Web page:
Leukemia is caused by the bone marrow making abnormal white cells that don’t die when they are supposed to. When there are too many abnormal white cells, called leukemia cells, it makes it too hard for the healthy blood cells to function properly.
Leukemia is generally divided into two groups, depending on how fast the disease develops: acute leukemia (which develops quickly) and chronic leukemia (which develops over a long period of time). The specific type of leukemia you suffer from, either acute or chronic, depends on which blood cells are affected.
Both types of leukemia generally cause swollen lymph nodes, fatigue, night sweats and fevers, unplanned weight loss, frequent infections and abdominal and joint pain.
Treatment and prognosis depends on what type of leukemia a person is diagnosed with, the age of the person, the general health of the person, and how much the disease has progressed since diagnosis.
Leukemia is one of the qualifying conditions established in the SSA's disability listings. Most of the types of leukemia covered by the leukemia disability listing, described in Listing 13.06, are of the acute type because they generally have a poorer prognosis than chronic leukemia.
To win automatic approval for disability based on your leukemia, you must prove that your leukemia is one of the following:
The SSA will find you disabled for at least two years from when you were first diagnosed with leukemia or suffered a relapse, or for at least one year from when you received either a bone marrow or stem cell transplant. After that, the SSA will evaluate any long-term affects the cancer or treatment has had on your body.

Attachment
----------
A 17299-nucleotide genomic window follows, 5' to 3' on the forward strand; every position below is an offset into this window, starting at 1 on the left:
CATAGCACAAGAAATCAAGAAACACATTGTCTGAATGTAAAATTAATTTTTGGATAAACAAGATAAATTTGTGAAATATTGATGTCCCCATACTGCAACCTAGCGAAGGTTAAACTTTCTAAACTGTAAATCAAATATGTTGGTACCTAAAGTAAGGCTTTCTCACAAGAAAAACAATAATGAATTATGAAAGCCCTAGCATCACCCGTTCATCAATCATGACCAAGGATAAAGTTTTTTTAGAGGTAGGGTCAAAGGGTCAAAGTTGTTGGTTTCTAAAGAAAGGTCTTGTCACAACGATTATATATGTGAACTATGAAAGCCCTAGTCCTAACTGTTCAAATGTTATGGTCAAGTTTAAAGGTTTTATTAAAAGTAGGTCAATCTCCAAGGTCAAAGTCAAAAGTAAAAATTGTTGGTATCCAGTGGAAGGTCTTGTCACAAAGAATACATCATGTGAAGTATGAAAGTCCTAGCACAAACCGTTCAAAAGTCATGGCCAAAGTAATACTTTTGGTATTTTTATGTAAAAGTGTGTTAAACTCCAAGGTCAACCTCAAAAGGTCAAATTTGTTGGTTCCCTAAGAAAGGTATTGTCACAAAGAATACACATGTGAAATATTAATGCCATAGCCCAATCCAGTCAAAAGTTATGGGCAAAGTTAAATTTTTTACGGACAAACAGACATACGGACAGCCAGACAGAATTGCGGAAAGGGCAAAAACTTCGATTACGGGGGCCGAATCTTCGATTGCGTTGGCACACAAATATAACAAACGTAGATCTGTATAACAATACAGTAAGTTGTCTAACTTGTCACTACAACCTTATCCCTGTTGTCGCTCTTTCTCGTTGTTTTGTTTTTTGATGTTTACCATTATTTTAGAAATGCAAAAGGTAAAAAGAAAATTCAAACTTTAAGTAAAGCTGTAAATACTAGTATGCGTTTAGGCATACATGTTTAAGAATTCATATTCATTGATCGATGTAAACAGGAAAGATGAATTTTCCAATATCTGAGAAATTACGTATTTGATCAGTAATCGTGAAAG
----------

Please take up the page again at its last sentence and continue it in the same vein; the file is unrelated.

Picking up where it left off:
Even if your specific leukemia is one of the above types listed in the disability listing for leukemia, it may "equal" the listing if its severity is equal to the severity of the listed types of leukemia.
It is important to provide the SSA with as much medical evidence as possible to support your claim. Necessary medical evidence includes biopsy and blood test results, MRIs, x-rays, CT scans, medication lists and side effects, the names of all hospitals and clinics you visited for treatment of your leukemia, and your physician’s records.
Some types of leukemia, usually of the chronic type, do not meet or equal the listing requirements needed to qualify you for automatic approval. This does not mean that you cannot win your claim, but it may be more difficult.
If your leukemia does not meet or equal a listing, the SSA will determine if you can do your old job despite the functional limitations imposed by your illness. For example, many leukemia sufferers experience significant fatigue and need to take frequent and unscheduled breaks throughout the day. Fatigue related to your leukemia may also make it difficult to show up for work every day. If you are likely to miss work on a regular basis because of your leukemia, and the effects of your disease would cause a 20% reduction in your work productivity, you are supposed to be approved for disability benefits.
Some leukemia patients experience serious joint pain that makes physical work-related activities such as lifting, carrying, crawling, stopping, pushing, and pulling difficult. If you suffer from joint pain and it affects your ability to perform physical tasks, your doctor should record your physical limitations in detail in your medical record. The SSA will often approve benefits where the person is limited to lifting or carrying 10 pounds or less, and where a person is prevented entirely from stooping.
If the SSA finds that you are still able to perform your past work despite your limitations, your claim will be denied. However, if the SSA finds you cannot do your old job because of your leukemia, it will try to find other work you can do despite your disease. To decide this, the SSA will consider your age, education, past work experience, and any work-related limitations that stem from your leukemia. To learn more about this process, read Nolo's section on how Social Security decides if you're disabled.